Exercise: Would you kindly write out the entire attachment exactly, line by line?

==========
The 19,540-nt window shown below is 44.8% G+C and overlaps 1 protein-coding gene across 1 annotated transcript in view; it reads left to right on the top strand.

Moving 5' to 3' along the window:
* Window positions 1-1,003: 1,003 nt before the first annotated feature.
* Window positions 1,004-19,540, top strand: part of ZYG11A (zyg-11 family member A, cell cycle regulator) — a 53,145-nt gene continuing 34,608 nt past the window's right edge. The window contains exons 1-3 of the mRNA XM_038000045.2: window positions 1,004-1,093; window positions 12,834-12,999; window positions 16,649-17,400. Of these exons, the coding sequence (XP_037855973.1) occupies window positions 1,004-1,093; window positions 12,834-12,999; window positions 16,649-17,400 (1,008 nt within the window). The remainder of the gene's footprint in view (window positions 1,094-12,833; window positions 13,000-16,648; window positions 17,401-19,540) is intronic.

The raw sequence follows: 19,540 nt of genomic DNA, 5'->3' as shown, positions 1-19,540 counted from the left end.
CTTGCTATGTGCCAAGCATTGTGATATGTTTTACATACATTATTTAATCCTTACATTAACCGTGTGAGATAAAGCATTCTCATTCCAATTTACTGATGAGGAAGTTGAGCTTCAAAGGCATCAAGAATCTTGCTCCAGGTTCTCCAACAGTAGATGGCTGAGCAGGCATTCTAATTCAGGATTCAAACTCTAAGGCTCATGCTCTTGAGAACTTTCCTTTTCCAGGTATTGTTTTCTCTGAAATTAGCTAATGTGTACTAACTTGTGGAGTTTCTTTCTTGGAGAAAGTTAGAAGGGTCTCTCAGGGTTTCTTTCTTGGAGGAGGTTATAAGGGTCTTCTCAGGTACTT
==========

The 19,540-nt window shown below is 44.8% G+C and overlaps 1 protein-coding gene across 1 annotated transcript in view; it reads left to right on the top strand.

Moving 5' to 3' along the window:
* Window positions 1-1,003: 1,003 nt before the first annotated feature.
* Window positions 1,004-19,540, top strand: part of ZYG11A (zyg-11 family member A, cell cycle regulator) — a 53,145-nt gene continuing 34,608 nt past the window's right edge. The window contains exons 1-3 of the mRNA XM_038000045.2: window positions 1,004-1,093; window positions 12,834-12,999; window positions 16,649-17,400. Of these exons, the coding sequence (XP_037855973.1) occupies window positions 1,004-1,093; window positions 12,834-12,999; window positions 16,649-17,400 (1,008 nt within the window). The remainder of the gene's footprint in view (window positions 1,094-12,833; window positions 13,000-16,648; window positions 17,401-19,540) is intronic.

The raw sequence follows: 19,540 nt of genomic DNA, 5'->3' as shown, positions 1-19,540 counted from the left end.
CTTGCTATGTGCCAAGCATTGTGATATGTTTTACATACATTATTTAATCCTTACATTAACCGTGTGAGATAAAGCATTCTCATTCCAATTTACTGATGAGGAAGTTGAGCTTCAAAGGCATCAAGAATCTTGCTCCAGGTTCTCCAACAGTAGATGGCTGAGCAGGCATTCTAATTCAGGATTCAAACTCTAAGGCTCATGCTCTTGAGAACTTTCCTTTTCCAGGTATTGTTTTCTCTGAAATTAGCTAATGTGTACTAACTTGTGGAGTTTCTTTCTTGGAGAAAGTTAGAAGGGTCTCTCAGGGTTTCTTTCTTGGAGGAGGTTATAAGGGTCTTCTCAGGTACTT